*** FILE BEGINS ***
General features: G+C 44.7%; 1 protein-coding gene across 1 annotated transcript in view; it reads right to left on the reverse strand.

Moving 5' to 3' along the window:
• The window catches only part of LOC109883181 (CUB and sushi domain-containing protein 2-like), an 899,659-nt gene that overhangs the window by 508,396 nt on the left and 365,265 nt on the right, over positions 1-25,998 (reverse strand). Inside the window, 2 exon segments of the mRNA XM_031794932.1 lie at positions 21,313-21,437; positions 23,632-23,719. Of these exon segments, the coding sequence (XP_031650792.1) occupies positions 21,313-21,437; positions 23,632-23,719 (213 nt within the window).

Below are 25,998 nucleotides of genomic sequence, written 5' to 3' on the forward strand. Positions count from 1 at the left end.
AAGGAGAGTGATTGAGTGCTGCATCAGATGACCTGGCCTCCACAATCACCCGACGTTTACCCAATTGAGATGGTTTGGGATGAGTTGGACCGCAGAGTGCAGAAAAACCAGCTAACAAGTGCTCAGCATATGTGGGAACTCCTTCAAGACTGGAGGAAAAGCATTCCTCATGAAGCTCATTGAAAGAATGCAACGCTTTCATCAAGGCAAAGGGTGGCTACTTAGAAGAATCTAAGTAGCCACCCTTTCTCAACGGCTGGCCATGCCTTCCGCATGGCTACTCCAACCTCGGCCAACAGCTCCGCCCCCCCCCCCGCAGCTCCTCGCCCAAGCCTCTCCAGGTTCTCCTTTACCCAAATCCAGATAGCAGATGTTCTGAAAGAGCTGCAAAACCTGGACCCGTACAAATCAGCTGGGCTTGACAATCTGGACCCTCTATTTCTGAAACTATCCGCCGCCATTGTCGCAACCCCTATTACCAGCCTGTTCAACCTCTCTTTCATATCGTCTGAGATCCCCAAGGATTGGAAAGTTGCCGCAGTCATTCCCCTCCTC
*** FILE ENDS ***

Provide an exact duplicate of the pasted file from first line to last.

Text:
General features: G+C 44.7%; 1 protein-coding gene across 1 annotated transcript in view; it reads right to left on the reverse strand.

Moving 5' to 3' along the window:
• The window catches only part of LOC109883181 (CUB and sushi domain-containing protein 2-like), an 899,659-nt gene that overhangs the window by 508,396 nt on the left and 365,265 nt on the right, over positions 1-25,998 (reverse strand). Inside the window, 2 exon segments of the mRNA XM_031794932.1 lie at positions 21,313-21,437; positions 23,632-23,719. Of these exon segments, the coding sequence (XP_031650792.1) occupies positions 21,313-21,437; positions 23,632-23,719 (213 nt within the window).

Below are 25,998 nucleotides of genomic sequence, written 5' to 3' on the forward strand. Positions count from 1 at the left end.
AAGGAGAGTGATTGAGTGCTGCATCAGATGACCTGGCCTCCACAATCACCCGACGTTTACCCAATTGAGATGGTTTGGGATGAGTTGGACCGCAGAGTGCAGAAAAACCAGCTAACAAGTGCTCAGCATATGTGGGAACTCCTTCAAGACTGGAGGAAAAGCATTCCTCATGAAGCTCATTGAAAGAATGCAACGCTTTCATCAAGGCAAAGGGTGGCTACTTAGAAGAATCTAAGTAGCCACCCTTTCTCAACGGCTGGCCATGCCTTCCGCATGGCTACTCCAACCTCGGCCAACAGCTCCGCCCCCCCCCCCGCAGCTCCTCGCCCAAGCCTCTCCAGGTTCTCCTTTACCCAAATCCAGATAGCAGATGTTCTGAAAGAGCTGCAAAACCTGGACCCGTACAAATCAGCTGGGCTTGACAATCTGGACCCTCTATTTCTGAAACTATCCGCCGCCATTGTCGCAACCCCTATTACCAGCCTGTTCAACCTCTCTTTCATATCGTCTGAGATCCCCAAGGATTGGAAAGTTGCCGCAGTCATTCCCCTCCTC